December 20, 2015
4th Sunday of Advent
It is one of the strange conundrums of the historical and theological use of Hebrew Bible texts that those most often quoted tend to be the most difficult to understand. Perhaps the most famous of these is the notorious Isaiah 7:14 where we are told something very vague about a "young woman" about to conceive whose child will not be very old ("able to discern bad from good") before some enemies of Judah will be vanquished. All of this charged language may relate to the specific historical event of the Syro-Ephraimitic war when the northern kingdom of Israel made a pact with the Syrians to the east to attack the Judeans in and around 734-733 B.C.E. That makes sense, I suppose, but the text has now slipped its historical moorings and has been used by Christians as a kind of prefiguring of the birth of Jesus over seven hundred years later. This legerdemain is made possible in part by the translation of the Hebrew "'almah" ("young woman") into the Greek parthenos (which can mean "young woman," but also can mean "virgin"; Hebrew 'almah does not mean virgin). For Matthew and Luke, "virgin" will do nicely, attesting to Jesus' more than normal birth. Once the historical contexts of ancient texts are wrenched from their own time, then later readers can have free rein to pull from the words whatever seems to fit their particular bills.
And so it is with Micah 5:2-5a. Here we are at Advent 4, and any words that tumble from our preacherly mouths speak of Jesus for our congregations, whether Jesus has anything to do with the words or not. By a long church contract, or perhaps better an agreed upon cabal, Micah 5 is about Jesus. Well, it surely is not about Jesus in the sense that it predicts his appearance. This is true in several ways, the most obvious of which is that it is extremely difficult to make sense of this text in its own 8th-century B.C.E. context, let alone its supposed connection to the man from Galilee some seven hundred years later. But of course that is precisely why the church snatched the text and stuck Jesus to it, because it is finally so obscure in its prophetic location as to defy easy understanding. I don't get it clearly, so it is fair game to play whatever role the church has decreed for it.
There is something quite disingenuous about this continual employment of Hebrew Bible texts to serve the theological needs of Christian apologists. And of course it is not benignly disingenuous only; it is also dangerous and potentially deadly. Once I determine that a text written for someone else has no clear meaning for those for whom it was written, then I can steal it and assume its "real" meaning is finally what I say it is. This renders any other meaning moot, and denigrates those who wrote it and those who first read it. It is nothing less than linguistic supercessionism, a form of anti-Jewishness that can and has turned deadly over the centuries.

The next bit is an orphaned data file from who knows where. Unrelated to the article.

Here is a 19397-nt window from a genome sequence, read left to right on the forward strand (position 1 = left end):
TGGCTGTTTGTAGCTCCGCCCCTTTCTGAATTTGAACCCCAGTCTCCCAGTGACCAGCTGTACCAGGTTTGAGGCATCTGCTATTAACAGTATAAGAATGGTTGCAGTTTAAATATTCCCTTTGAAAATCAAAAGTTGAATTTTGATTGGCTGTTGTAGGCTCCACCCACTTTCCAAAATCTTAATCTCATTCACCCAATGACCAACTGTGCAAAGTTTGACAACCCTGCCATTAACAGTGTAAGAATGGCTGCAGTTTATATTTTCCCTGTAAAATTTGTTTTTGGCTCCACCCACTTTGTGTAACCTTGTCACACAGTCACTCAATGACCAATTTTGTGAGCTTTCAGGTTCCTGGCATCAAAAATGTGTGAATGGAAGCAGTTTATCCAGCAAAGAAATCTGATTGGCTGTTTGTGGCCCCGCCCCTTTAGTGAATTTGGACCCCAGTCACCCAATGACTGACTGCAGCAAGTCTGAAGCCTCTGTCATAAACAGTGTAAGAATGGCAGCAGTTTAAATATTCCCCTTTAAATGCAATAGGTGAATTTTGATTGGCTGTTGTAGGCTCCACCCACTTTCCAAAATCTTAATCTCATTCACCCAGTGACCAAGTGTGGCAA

Surely we can do better than this during this holy season of our Christian year. Surely this text can speak to our understanding of who Jesus is for us without tearing the text from Micah out by its roots and forcing it to become something it plainly is not. Let us at least try to find meaning that can illuminate the events of Bethlehem in fresh ways.
It was certainly easy for early Christian commentators to read Micah 5:2 (5:1 in Hebrew) and conclude that the "one who is to come forth from Bethlehem to rule in Israel" is no other than the one they came to call Messiah. But of course when an 8th-century Judean read that, she would think of no one but the mighty David, that brilliant albeit notorious second king of Israel who had been dead for some two hundred years but whose memory had not been dimmed by those years. After all, 2 Samuel 7 had promised that a direct descendant of David's would sit on the throne of Israel forever. Who else could this promised monarch be but a direct heir of the great David? That fact was no problem for the Christian readers who quickly connected Jesus with David in as many ways as they could imagine: born in Bethlehem, in the genealogical line of the king according to Matthew and Luke, called "king of the Jews" in each of the gospels.
Yet, Micah says that this one's "origins (coming forth) are from of old (the word can also mean "east"), from days of 'olam." The word 'olam is notoriously slippery in meaning. "Ancient days" reads NRSV, and that is not wrong. But Koheleth 3:14 says that God puts 'olam into human minds in such a way that they may know a bit of what has happened in the past, and a tiny portion of what may come, but just enough to teach them that they in fact know precious little about either past or future in the end. There the word appears to mean something like a very long time or deep in the past and far into the future, not quite eternity but as much as any puny human mind may conceive.